Sifting fact from fiction

By Lin Shujuan (China Daily)
Updated: 2010-01-07 10:02
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Sifting fact from fiction
The front chamber of Cao Cao's mausoleum in Anyang county, Henan province.

Excavation of Three Kingdoms ruler Cao Cao's tomb is posing as many questions as it answers, Lin Shujuan reports

When archaeologists revealed last month the discovery of Cao Cao's tomb it aroused a lot of interest in the legendary ruler, but also doubts.

Cao is a historical character who played an important role during the Three Kingdoms period (AD 220-280) and was also known as "King Wu of Wei (Kingdom)".

Soon after confirmation of the discovery of Cao's mausoleum in Xigaoxue, a village in Anyang county, Henan province, on Dec 27, the skeptics started raising questions.

They said the austere burial site did not tally with the legend of him building up to 72 tombs to thwart tomb raiders.

"We did expect doubt and controversy," says archaeologist Liu Qingzhu of the Chinese Academy of Social Sciences (CASS), one of the leaders of the excavation team. "We've been thinking about revealing our findings to the public for six months. But we thought it would be better to come up with solid evidence first."

By solid evidence, Liu means sound archaeological reasoning about the tomb's location, layout, and sacrificial offerings bearing the inscription: "Personal belongings frequently used by King Wu of Wei."

While this evidence has convinced some people, others remain skeptical. They point to the six-year difference between Cao's recorded age upon death, 66, and the male figure unearthed from the tomb, whose age is estimated to be at most 60, derived from analyzing his skull and teeth.

Netizens began calling for a DNA test and someone who declared himself Cao's descendant said he would be prepared to take such a test.

Experts retorted no one can be sure they are Cao's descendant after 1,800 years.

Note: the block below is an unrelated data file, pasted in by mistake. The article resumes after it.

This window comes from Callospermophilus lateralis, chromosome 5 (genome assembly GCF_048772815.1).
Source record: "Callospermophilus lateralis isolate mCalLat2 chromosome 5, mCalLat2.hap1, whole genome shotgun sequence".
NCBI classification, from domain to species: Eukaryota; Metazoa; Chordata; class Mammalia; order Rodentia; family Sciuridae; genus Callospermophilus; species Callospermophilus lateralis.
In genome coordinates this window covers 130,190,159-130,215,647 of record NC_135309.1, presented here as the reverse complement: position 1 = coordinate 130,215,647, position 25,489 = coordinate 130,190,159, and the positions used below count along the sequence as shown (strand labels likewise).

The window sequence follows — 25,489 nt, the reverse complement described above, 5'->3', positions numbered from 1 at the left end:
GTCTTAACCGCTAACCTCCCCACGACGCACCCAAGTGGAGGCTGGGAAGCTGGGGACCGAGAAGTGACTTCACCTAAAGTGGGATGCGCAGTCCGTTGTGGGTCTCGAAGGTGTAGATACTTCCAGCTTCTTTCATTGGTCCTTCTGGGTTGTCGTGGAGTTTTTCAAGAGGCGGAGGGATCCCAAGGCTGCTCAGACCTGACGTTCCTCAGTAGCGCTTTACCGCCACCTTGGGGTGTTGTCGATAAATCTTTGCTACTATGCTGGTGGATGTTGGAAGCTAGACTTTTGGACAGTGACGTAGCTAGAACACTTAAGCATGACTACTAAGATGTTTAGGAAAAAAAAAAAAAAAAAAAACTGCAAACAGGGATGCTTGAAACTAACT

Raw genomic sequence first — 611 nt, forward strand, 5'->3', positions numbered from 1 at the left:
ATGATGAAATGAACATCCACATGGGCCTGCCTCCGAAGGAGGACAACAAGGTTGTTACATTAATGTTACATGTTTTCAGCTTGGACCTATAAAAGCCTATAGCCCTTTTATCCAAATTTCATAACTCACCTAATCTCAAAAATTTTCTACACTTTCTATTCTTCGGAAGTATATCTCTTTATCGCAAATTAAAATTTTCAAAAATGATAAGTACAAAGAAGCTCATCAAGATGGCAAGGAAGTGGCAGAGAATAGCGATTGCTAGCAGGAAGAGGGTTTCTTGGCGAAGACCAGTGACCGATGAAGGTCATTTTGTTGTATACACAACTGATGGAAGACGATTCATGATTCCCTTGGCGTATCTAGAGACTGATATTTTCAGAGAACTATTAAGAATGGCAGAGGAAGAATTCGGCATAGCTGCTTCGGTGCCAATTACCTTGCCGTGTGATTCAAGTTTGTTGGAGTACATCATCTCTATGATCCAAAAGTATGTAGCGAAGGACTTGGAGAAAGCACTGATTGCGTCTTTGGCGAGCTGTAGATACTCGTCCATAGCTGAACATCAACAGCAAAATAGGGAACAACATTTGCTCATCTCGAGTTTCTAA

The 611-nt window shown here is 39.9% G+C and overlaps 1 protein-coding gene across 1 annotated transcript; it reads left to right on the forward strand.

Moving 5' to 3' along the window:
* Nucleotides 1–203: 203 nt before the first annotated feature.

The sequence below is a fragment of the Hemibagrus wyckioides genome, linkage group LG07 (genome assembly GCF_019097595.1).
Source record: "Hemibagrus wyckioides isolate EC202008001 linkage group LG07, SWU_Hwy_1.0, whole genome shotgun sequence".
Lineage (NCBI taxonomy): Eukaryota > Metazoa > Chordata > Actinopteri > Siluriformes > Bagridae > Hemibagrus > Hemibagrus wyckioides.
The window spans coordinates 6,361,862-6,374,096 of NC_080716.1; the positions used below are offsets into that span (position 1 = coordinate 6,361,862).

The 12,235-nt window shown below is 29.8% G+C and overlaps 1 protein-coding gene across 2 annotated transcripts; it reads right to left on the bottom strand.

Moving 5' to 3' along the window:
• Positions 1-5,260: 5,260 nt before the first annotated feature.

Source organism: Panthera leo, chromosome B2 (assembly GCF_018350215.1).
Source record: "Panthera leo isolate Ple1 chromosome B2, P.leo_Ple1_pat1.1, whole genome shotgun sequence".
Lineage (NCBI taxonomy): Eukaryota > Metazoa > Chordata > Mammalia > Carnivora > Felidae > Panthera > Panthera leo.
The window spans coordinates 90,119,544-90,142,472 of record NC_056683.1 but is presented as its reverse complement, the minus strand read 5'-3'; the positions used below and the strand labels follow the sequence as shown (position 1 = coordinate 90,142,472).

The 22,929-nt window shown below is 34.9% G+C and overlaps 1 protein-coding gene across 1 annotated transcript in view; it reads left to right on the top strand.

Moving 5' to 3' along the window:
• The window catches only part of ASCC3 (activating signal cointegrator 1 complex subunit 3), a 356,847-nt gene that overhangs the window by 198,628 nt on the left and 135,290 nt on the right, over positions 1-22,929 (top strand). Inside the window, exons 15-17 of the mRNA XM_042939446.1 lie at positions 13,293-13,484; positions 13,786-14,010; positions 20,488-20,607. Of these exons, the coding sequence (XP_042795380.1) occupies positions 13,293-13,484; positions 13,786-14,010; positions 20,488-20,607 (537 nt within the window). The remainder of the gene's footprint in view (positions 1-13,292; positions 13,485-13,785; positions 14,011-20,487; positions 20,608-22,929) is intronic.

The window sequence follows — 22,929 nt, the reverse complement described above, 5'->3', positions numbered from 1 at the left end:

Sifting fact from fiction
A stone pillow with the inscription, "Personal belongings frequently used by King Wu of Wei" unearthed from the tomb. File photos 

Li Meitian, deputy professor of history from Beijing Normal University, says if the skeleton of Cao Zhi, one of Cao's sons, can be found then comparison of their DNA would suffice as evidence that Cao Cao is the real deal.

Cao Zhi's tomb was discovered and unearthed in 1951, yielding 28 bones, but these were misplaced.

"Unfortunately we have no idea of the whereabouts of Cao Zhi's bones," says Liu Yuxin, director of the Cultural Relics Administration of Dong'e County, Shandong province.

"Even if we had Cao Zhi's bones, I don't think a DNA test would be a good idea," says archaeologist Wang Minghui from CASS, a human bone identification expert, who identified the skeleton unearthed from Cao Cao's tomb. He says a DNA test would damage the bones.

Then, after tourists and journalists visited the excavation site during the New Year holiday they found there are actually two tombs being excavated.

Alongside the mausoleum believed to be Cao Cao's is another tomb built with a similar layout, just 70 m away.

"We didn't mention the other tomb (at the press conference) because the excavation of that tomb had just started," says Hao Benxing, a researcher from the Henan Provincial Cultural Relics Administration. "We haven't recovered any relics worth mentioning."

Even so, it is thought the smaller tomb might contain confirmation of Cao's ownership of the bigger tomb.

In the bigger tomb, there were also remains of two females, one estimated to be 50, the other between 20 and 25. Experts thought the older female was Cao's wife, buried 10 years later, in accordance with historical records.

But there is a disparity between Cao's wife's recorded age upon death, 60, and that identified by skull and teeth identification of the older female.

So, if the smaller tomb contains remains of a female aged 60, Cao's wife, ownership of the bigger tomb would be much less controversial because it would prove that she was indeed "buried alongside" with him as historical record puts it, says professor Liu Xinchang from Handan Research Institute of History and Culture, Hebei province.

He says the archaeologists could have waited three months to find this out.

Archaeologist Liu Qingzhu responds they "waited long enough".

"After one year of excavation and research, we've secured enough evidence to make our conclusion. Secondly, news of the excavation reached some of the media," Liu says.

"It is Cao Cao who we are talking about here. If speculation began he would appear to be more a legend rather than a character. We want our findings to reveal historical truth, not to start or repeat a legend."

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